In 1876, the company began using seven full-scale Craig monitors — powerful water cannons — to wash the ore free from the mountainsides and uncover the gold-laden quartz beneath. This effective method brought new prosperity and workers to North Bloomfield — even as mounds of spent tailings piled up in Malakoff pit or washed into the river and flowed downstream.
The North Bloomfield Gravel Mining Company spent a total of $3 million for all of their capital improvements…
…but collected only $3 million in gold before laws were enacted to end their hydraulic mining operation.
Landslides and erosion have changed the profile of the pit from the days of hydraulic mining.
Diggins Loop Trail circles Diggins Pond which had more life in it than what I was expecting.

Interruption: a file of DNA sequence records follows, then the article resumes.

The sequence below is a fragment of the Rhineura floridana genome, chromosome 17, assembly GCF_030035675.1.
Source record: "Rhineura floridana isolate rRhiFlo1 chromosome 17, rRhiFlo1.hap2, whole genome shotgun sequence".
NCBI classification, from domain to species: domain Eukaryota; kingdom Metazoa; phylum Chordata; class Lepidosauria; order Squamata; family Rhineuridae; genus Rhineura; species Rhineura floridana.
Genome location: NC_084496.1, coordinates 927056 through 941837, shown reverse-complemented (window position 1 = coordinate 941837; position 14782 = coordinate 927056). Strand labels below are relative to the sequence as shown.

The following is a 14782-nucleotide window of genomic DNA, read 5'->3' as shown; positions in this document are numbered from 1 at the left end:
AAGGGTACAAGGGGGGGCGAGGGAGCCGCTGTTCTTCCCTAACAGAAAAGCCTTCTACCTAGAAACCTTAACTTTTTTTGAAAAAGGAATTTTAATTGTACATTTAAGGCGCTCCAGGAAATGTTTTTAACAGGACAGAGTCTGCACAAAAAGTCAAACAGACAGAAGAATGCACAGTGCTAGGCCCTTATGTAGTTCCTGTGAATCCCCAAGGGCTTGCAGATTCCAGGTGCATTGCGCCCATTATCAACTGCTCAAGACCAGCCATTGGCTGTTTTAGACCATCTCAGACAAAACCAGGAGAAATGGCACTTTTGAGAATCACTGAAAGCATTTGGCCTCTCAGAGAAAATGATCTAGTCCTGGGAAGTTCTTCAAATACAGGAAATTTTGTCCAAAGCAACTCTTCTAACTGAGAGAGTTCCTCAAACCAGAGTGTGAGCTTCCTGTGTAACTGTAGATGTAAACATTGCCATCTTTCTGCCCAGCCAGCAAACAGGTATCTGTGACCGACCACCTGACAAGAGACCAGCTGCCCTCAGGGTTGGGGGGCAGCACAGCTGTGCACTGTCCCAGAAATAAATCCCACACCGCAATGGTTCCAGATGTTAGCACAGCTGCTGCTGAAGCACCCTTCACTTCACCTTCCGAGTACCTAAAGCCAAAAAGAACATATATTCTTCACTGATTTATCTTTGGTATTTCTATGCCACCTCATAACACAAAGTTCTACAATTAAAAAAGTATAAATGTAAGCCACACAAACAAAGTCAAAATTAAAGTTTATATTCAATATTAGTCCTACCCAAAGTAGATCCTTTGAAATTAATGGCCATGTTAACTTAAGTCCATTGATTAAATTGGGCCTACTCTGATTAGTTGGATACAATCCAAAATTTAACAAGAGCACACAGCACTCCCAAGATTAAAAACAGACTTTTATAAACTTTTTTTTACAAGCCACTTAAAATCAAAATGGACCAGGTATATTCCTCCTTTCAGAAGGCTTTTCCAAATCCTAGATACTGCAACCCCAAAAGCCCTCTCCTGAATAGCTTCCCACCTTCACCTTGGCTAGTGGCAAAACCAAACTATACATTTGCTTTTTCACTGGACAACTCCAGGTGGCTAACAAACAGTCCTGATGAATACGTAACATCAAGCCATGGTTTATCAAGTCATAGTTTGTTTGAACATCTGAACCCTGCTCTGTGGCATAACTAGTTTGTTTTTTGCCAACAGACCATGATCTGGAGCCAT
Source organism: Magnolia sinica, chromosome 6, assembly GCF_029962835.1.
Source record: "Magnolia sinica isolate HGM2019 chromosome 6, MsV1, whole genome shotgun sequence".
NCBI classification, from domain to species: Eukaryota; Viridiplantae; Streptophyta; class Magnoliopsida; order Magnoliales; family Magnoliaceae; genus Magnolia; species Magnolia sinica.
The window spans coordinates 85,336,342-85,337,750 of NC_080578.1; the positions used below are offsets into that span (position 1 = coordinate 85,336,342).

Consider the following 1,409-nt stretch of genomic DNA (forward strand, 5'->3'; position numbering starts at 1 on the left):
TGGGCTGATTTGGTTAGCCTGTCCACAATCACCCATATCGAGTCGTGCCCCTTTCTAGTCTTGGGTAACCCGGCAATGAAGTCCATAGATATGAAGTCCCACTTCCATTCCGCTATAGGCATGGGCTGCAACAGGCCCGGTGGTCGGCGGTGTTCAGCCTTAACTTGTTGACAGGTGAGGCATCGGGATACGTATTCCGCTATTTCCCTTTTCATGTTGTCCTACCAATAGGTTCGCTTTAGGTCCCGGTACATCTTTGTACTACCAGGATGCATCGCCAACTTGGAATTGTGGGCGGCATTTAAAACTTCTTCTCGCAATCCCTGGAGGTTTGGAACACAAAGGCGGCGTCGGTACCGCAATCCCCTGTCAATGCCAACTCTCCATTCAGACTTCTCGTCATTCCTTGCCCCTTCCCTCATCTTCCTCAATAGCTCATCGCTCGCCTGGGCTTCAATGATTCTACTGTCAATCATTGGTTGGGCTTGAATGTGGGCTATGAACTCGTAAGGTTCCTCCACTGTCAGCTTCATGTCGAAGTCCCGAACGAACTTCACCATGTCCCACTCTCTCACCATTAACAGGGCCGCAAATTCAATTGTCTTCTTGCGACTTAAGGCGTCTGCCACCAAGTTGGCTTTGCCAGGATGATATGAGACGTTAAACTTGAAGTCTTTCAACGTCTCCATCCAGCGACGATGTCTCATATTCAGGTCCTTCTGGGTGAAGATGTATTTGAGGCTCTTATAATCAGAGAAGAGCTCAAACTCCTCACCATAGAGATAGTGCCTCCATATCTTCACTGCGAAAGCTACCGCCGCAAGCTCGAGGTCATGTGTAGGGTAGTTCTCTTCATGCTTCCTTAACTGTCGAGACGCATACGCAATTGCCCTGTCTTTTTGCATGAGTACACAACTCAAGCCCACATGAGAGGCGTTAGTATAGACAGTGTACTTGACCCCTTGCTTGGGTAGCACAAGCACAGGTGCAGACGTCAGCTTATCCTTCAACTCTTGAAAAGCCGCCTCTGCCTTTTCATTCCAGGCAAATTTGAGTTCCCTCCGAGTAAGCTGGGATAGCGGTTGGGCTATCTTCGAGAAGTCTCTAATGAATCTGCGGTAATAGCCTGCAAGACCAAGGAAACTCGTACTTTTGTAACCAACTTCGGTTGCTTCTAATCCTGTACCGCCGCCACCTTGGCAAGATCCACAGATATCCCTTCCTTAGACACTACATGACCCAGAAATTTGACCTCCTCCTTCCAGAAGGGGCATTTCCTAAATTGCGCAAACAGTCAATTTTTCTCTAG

The Malakoff mine pit is more than a mile long, a half mile wide and nearly 600 feet deep. More than 100 feet of soil deposits have accumulated on the pit floor, transforming its raw, u-shaped surface into a flat plane. Cattails crowd the shoreline, while just above the lakeshore slopes grow alder and willows.
Native vegetation has grown up through the once-exposed areas.
About 3,200 forested acres in the park surround the pit, at 2,500 to 4,000 feet elevation.
The second-growth ponderosa pine forest also has incense cedar, black oak, white fir and sugar pine growing on its upper slopes.
Whiteleaf manzanita is the park’s most profuse woody shrub. Hillsides are covered with ceanothus, including buckbrush and deerbrush.
It’s easy to lose the trail but there are plenty of colorful markers along the way to help keep you on track.